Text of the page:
The LH801 is not really anything like 8080 or Z80. It's a licenced Z8601, which is a Z8 core with 2 KiB of ROM. The Z8 has a structure complete different from x80 class CPUs, more like a 8051. It's build around a set of 256 'registers'. It's opcodes are as different as a non related CPU can be. What is similar are the assembler mnemonics. Still, automatic translation from Z80 will not get far.
    – Raffzahn
    Apr 6 at 13:08
  • The NSC800 is another Z80 superset, combining the features of the Z80 with some aspects of the 8085.
    – john_e
    Apr 6 at 15:20
  • The CPU in Sharp PC 1500 is called LH5801. @Raffzahn, do you have any reference that it is a licenced Z8601, because I have never seen any information that it has a set of 256 registers. I did some programming in assembler on my PC-1500 back in the days, and I still have some manuals about the processor.
    – UncleBod
    Apr 6 at 20:03
  • @UncleBod In Sharp numbering all LH are embedded and 801 are Z8. To be sure I did a search for more information and found this opcode table. While it does not look like a Z8, but as well not like a Z80. Interesting.
    – Raffzahn
    Apr 6 at 20:21
  • @UncleBod Looking at the PC-1500 Technical Reference shows a somewhat similar (three register pairs) but instruction and encoding wise quite different CPU. I admit, it'S not a Z8, but not an 8080/Z80 either.
    – Raffzahn
    Apr 6 at 20:37
3

Going backwards, the 8080 is "mostly compatible" with the Intel 8008. They share most of the same registers, and most instructions map between the two. With some changes (or using a cross-assembler), you can assemble the source code of most 8080 programs for an 8008.

There certainly are differences between the two processors. The 8008 had an internal stack and a 14-bit address space, in an 18-pin package. The 8080 had stack in memory with a proper stack pointer, and a 16-bit address space, in a 40-pin package. The 8080 had one additional flag: the auxilliary carry. Most importantly, the opcodes were different, making the executables incompatible.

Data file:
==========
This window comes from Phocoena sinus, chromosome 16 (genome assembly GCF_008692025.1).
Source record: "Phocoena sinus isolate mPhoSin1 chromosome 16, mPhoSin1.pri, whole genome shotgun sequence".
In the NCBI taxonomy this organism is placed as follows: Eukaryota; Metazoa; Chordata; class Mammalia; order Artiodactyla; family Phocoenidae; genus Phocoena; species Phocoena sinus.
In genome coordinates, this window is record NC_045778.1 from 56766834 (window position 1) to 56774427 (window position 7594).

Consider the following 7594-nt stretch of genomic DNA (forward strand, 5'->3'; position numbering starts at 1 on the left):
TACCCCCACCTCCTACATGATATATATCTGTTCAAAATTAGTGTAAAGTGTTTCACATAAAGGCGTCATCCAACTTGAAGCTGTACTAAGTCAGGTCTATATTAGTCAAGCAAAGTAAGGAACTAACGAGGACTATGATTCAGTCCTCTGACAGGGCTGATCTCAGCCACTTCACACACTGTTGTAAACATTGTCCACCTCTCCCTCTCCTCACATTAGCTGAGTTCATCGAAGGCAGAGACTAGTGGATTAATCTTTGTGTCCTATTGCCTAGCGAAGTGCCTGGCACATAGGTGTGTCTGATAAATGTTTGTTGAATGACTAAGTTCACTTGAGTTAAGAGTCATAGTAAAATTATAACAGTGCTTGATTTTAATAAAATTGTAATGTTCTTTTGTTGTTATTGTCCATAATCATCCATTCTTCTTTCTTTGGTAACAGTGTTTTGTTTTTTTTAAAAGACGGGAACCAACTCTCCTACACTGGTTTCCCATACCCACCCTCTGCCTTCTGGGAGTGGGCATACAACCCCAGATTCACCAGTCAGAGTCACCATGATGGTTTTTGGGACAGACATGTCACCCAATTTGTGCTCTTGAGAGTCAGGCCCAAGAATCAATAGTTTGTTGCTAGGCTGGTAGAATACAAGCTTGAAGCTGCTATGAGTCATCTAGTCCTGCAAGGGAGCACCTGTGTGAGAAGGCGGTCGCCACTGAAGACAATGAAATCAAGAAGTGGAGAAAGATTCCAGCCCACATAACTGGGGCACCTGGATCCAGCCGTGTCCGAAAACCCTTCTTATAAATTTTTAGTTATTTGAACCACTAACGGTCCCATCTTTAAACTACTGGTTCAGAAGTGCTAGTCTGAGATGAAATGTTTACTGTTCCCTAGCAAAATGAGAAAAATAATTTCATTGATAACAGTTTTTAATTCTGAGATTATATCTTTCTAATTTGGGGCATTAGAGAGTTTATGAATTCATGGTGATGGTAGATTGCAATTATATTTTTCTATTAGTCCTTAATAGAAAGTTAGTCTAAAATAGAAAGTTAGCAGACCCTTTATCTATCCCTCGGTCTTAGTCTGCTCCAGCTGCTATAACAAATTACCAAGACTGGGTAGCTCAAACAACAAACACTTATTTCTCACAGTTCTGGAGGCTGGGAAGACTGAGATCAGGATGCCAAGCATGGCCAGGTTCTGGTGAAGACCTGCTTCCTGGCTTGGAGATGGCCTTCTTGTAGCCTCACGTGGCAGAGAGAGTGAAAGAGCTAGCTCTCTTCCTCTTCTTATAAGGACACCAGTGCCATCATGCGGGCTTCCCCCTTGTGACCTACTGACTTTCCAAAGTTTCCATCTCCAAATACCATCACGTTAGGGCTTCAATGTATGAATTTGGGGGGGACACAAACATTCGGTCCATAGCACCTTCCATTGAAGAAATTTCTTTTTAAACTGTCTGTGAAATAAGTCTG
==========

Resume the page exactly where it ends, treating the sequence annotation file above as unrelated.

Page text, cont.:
Computer Terminal Corporation initially contracted Intel to build a microprocessor and gave Intel the desired instruction set. Intel was not able to deliver on time, so CTC created their own design with discrete TTL parts, the Datapoint 2200. Intel was allowed to finish their microprocessor, which was the 8008. The two systems are binary-compatible; therefore, the arguments for the 8008 also hold for the Datapoint 2200.

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If Intel 8008 qualifies as answer one can add the Texas Instrument TMS-1795 which was TI's take at the Datapoint 2200 microprocessor. It even came out before Intel's 8008 as explained by Ken Shirriff .

0

Missing so far is the roughly Z80-compatible NSC800, from National Semiconductor. (I forget the details but I see a CPU World comment tah it's a "Z80 in 8085 clothing").

Its USP was its CMOS construction and much lower power consumption than any of its rivals (until the Hitachi 64180 came along several years later)